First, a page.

Meanwhile, the bill’s path through parliament is still uncertain. Moderate Liberal MPs such as Dave Sharma, Trent Zimmerman and Bridget Archer are threatening to cross the floor unless the bill is watered down. Bragg has called for the statement of belief provision to be removed and for protections to be introduced to shield both students and teachers from discrimination by religious schools.
Labor’s extra comments to the legal affairs committee report warned the bill should not “remove existing protections Australians already enjoy against other forms of discrimination”.
But the opposition is trying to walk both sides of the street. Labor members on the parliamentary committees signed up to the main reports but added extra comments emphasising the need for amendments. This allows Labor to say it supports the bill and that it wants to change the controversial bits – depending on who it’s talking to.
If Morrison risks some of his own MPs crossing the floor and calls a vote on the bill as it currently stands, Labor will have to declare its hand. Labor is expected to finalise its position for this week’s debate at its regular parliamentary meeting on Tuesday.
Where is this heading?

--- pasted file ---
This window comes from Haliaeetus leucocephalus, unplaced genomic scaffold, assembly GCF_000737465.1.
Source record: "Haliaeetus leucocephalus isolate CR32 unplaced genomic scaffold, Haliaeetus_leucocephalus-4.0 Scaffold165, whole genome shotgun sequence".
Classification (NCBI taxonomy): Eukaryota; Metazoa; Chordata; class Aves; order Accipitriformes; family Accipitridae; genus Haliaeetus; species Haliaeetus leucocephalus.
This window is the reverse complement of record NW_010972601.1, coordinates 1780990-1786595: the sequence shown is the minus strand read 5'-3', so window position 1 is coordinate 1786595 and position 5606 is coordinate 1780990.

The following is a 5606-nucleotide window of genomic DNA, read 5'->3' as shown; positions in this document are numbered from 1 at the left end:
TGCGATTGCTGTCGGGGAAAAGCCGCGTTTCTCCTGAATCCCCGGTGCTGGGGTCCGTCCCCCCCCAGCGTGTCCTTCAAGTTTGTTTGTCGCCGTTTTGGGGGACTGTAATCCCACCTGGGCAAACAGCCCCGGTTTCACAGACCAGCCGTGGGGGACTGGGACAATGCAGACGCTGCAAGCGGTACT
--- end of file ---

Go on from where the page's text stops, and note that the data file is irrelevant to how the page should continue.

There’s almost no time left before the election to make amendments (or at least properly thought out amendments) and pass the bill. The Senate sits for only five days before the election is expected to be called.
Following the Citipointe Christian College scandal last week, it is not clear that passing laws to allow discrimination against gay and trans people is a vote winner for either the Coalition or Labor.
Seemingly pre-empting the bill passing, the Pentecostal school asked parents to sign “contracts” agreeing that being gay or trans is as “destructive to human relationships and society” as paedophilia, and trans kids would only be welcome if they did not attend as the gender with which they identify. A backlash from families forced the school to back down and the principal is now on “extended leave”.
If Pentecostal families don’t support this kind of thing, it’s hardly likely families from more mainstream religious groups would either. But if the bill is passed without significant changes, we can expect to see many more situations like Citipointe’s.
The messy debate over religious discrimination in Australia continues.
Authors: Luke Beck, Associate Professor of Constitutional Law, Monash University